“The Provincial Government, through NLH (Hydro),
has investigated the long-term options to address Holyrood emissions and
decided to replace Holyrood generation with electricity from the Lower
Churchill through a transmission link to the Island”.
On March 31, NL Hydro provided the Public Utilities Board with a consultant report assessing the Holyrood plant with a focus on continuing to use it for potentially decades more as a backup facility in the event of a major loss of power to the Island grid. The report considers just one of several options being considered in a major Reliability Assessment hearing before the PUB started in 2018 and seems as though it may never conclude.
Bill left public life shortly after the signing of the Atlantic Accord and became a member of the Court of Appeal until his retirement in 2003. During his time on the court he was involved in a number of successful appeals which overturned wrongful convictions, for which he was recognized by Innocence Canada. Bill had a special place in his heart for the underdog.
This is the most important set of negotiations we have engaged in since the Atlantic Accord and Hibernia. Despite being a small jurisdiction we proved to be smart and nimble enough to negotiate good deals on both. They have stood the test of time and have resulted in billions of dollars in royalties and created an industry which represents over a quarter of our economy. Will we prove to be smart and nimble enough to do the same with the Upper Churchill?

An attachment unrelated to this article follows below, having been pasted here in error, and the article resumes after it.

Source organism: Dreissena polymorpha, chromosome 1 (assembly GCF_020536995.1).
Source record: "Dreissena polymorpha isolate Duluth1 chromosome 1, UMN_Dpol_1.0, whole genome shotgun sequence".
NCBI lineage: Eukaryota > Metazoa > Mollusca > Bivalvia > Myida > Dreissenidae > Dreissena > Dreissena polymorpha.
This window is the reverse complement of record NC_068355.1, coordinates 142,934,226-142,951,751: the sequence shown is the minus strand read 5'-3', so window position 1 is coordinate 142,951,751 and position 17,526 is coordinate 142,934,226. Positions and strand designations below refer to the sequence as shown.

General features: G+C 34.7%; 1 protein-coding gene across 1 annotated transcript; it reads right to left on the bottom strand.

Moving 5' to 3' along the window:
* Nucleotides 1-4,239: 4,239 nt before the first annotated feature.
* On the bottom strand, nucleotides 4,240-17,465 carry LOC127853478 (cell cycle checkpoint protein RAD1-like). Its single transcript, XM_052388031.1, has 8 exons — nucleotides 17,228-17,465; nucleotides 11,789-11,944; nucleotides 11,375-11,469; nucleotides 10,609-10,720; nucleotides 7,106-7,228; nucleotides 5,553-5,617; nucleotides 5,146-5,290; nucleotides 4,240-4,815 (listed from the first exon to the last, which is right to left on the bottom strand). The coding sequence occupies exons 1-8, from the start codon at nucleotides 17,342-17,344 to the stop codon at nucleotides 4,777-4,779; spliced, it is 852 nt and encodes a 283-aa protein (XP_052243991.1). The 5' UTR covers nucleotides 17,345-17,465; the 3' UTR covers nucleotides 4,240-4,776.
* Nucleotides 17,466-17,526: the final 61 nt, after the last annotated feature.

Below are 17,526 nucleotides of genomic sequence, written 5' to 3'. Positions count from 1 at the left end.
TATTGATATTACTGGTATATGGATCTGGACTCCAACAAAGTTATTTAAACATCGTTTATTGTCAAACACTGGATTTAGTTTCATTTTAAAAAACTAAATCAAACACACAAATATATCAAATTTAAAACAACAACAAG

Put simply, whether Muskrat Falls come online or not, it cannot be relied upon. Without admitting their gross negligence at the start, Hydro is essentially saying that that we should try to salvage Muskrat Falls at an undefined cost and for for however short the duration it might operate.
The substance of Hydro’s mission is to satisfy the contracts with Emera to get large amounts of power flowing into Nova Scotia for the betterment of that province and its ratepayers. The Island could easily live without the Muskrat Fals project and in fact, other than for the onerous Emera contracts, NL ratepayers would be best off if it was abandoned and left to rust.
Cabot Martin’s sudden passing, in September, has stirred his friends, colleagues, and others familiar with his work, to honor him and encourage continued work in applied research and public policy development.
$1 million is not bad farewell for a fellow whose work performance represents one of the principal reasons for a twenty million dollar Public Inquiry, and who failed so badly in his job so badly that NL Hydro is still trying to define the mess that he (and others) has left behind.